Quistgaard reflects: Bemidji State University and Northwest Technical College president looks forward to retirement, offers advice to successor
Jon Quistgaard, president of Bemidji State University and Northwest Technical College, will leave with good feelings.
"I feel people have treated me probably better than they should have," Quistgaard said. "I will miss students the most. I'll miss my colleagues. I'll miss many of my friends here."
Richard Hanson, who was announced as the new president Wednesday, will take office July 12. Once Hanson completes his transition as president, Quistgaard said he will officially retire.
Quistgaard, known as "Q" by students and staff on campus, shares the following advice with his successor: Enjoy every day because a president's time goes very quickly. And take energy from your students.
"I have every confidence that this president will become successful and continue to grow the college and university," Quistgaard said. "I think he will be a good fit. He's a person of vision and high energy. He's got a great sense of humor. I think he has a lot of experience that will be really valuable in these times."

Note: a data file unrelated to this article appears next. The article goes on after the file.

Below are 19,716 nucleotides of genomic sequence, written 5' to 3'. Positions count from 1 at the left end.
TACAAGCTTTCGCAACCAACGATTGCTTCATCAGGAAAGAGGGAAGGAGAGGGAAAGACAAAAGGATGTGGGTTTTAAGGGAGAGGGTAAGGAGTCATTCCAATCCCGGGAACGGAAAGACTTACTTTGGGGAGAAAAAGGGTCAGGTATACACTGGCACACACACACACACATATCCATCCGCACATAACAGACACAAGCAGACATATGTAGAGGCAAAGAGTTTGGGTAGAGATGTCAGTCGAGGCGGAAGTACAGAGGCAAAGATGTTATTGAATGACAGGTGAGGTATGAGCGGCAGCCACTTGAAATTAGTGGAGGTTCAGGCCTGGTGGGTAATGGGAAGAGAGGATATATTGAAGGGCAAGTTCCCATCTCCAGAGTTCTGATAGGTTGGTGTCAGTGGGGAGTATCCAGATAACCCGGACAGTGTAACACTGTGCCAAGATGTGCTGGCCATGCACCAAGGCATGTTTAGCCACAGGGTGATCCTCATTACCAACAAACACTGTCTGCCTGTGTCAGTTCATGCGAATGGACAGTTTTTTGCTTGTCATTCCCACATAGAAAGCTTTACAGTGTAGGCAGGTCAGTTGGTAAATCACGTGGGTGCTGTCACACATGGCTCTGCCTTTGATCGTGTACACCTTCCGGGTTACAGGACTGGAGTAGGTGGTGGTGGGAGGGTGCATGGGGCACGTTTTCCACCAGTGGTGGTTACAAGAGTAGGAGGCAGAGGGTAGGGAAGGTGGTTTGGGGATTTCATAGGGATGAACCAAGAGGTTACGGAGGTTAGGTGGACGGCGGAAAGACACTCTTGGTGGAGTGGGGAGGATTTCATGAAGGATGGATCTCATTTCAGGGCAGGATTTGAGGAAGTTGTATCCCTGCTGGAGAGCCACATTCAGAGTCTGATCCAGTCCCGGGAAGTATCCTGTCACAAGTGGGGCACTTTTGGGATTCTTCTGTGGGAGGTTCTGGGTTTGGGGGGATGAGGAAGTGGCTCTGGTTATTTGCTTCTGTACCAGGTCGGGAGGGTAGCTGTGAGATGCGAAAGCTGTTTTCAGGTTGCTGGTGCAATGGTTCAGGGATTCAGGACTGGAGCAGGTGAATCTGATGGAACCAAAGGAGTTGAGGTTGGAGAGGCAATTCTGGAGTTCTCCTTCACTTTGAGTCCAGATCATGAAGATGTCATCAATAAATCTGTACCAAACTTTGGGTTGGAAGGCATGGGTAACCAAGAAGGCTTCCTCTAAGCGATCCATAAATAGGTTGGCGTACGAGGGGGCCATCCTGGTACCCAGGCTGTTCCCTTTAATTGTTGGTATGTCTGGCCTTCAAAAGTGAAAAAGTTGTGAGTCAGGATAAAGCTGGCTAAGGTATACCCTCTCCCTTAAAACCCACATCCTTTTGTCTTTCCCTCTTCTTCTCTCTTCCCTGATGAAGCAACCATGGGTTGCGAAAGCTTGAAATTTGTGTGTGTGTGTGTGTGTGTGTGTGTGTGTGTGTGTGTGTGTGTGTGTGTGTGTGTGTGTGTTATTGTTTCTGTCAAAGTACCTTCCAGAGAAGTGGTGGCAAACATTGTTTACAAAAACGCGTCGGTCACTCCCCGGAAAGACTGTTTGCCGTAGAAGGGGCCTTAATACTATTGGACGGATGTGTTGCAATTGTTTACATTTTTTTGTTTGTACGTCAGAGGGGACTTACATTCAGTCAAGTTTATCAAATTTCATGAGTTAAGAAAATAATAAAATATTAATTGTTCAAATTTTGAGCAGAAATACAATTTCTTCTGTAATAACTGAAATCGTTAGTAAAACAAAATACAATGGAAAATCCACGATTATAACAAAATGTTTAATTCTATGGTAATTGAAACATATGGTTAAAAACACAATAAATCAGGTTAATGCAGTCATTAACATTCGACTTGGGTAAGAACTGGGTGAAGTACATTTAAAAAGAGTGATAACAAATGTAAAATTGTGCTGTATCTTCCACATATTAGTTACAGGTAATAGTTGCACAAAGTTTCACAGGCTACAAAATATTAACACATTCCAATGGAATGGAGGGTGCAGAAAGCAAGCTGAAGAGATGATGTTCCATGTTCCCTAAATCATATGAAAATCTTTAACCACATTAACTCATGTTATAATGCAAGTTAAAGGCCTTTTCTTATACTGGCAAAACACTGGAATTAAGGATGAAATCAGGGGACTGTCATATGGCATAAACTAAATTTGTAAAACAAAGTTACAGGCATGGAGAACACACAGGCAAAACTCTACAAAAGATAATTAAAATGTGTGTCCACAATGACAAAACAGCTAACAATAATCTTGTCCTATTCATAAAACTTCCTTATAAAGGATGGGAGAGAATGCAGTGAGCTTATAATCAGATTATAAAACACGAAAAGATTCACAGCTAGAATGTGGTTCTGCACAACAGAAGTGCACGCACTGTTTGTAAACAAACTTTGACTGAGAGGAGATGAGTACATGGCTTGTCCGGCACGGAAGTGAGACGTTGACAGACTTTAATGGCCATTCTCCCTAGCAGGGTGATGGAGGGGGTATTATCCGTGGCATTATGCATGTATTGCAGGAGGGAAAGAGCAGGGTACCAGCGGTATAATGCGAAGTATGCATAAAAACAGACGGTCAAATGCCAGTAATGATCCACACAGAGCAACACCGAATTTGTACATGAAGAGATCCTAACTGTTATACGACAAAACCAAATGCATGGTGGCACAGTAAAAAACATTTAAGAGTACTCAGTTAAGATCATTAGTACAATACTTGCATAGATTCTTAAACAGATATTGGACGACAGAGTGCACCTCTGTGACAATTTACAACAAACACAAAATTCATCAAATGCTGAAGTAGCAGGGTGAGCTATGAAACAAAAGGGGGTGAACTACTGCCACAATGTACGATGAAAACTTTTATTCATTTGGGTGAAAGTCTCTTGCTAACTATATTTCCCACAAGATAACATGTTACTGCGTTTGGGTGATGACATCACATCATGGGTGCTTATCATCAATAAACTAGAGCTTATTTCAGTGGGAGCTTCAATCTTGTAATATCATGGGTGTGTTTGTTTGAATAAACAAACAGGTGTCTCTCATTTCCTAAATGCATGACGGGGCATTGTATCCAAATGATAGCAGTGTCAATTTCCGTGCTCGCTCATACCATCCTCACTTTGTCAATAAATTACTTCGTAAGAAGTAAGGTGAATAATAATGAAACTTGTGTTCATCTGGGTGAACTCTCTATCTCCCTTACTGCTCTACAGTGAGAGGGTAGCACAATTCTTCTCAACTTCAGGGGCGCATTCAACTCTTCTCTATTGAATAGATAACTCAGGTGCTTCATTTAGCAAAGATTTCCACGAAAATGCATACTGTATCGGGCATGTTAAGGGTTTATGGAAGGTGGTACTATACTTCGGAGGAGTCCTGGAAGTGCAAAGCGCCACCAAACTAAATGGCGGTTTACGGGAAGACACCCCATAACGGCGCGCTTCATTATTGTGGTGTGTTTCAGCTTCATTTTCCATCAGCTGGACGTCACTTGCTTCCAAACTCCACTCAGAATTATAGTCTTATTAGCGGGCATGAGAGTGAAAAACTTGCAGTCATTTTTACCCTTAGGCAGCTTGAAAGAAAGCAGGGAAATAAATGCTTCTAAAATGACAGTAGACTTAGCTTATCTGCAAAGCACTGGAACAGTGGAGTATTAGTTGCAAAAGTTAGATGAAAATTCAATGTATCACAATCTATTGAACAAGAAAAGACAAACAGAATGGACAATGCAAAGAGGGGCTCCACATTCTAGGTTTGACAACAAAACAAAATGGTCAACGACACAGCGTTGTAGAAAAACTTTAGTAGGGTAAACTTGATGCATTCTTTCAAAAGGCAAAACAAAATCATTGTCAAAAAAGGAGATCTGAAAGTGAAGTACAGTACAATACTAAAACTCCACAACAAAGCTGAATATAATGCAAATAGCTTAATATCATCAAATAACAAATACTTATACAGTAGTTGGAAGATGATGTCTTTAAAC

As a person who has worked a fulltime job since he was a teenager, Quistgaard said he doesn't expect to become a couch potato when he retires.
He said he looks forward to being a grandfather for the first time. He hopes to write a book, do consulting work within higher education and volunteer in the community.
When asked if students will see him on campus, Quistgaard smiled as he said, "They'll see me, but I think it's important that I create some space for the new president. I want to make sure the new president has a chance to spread his wings."
Quistgaard started his career at the University of Arizona, where he earned his doctorate in political science, before returning to Bemidji. At BSU, he was dean of graduate studies, associate vice president for academic affairs and vice president for academic and student affairs. He became BSU's ninth president in August 2001 and was named president of NTC two years later.
Since Quistgaard has been at the helm of BSU and NTC, he said he's seen changes in technology, enrollment, funding and demographics.
With diversity, enrollment has increased at both institutions and diversified to include students from more than 30 states and 40 countries.
Both institutions have seen higher enrollment numbers in recent years.
"I'm really pleased with that," he said. "Northern Minnesota is facing a declining enrollment at most of its high schools, so for the university and the college to be able to grow is a real compliment."
Quistgaard said he's seen more adults return to school and more military veterans seeking high educational opportunities, which he's honored by.
"Both institutions have become a bit more diversified," he said. "Diversity has been a high priority for me. I wish we could've achieved more of it but we're working on it."
According to Quistgaard, BSU and NTC have also attracted a broader range of faculty and staff from across the country.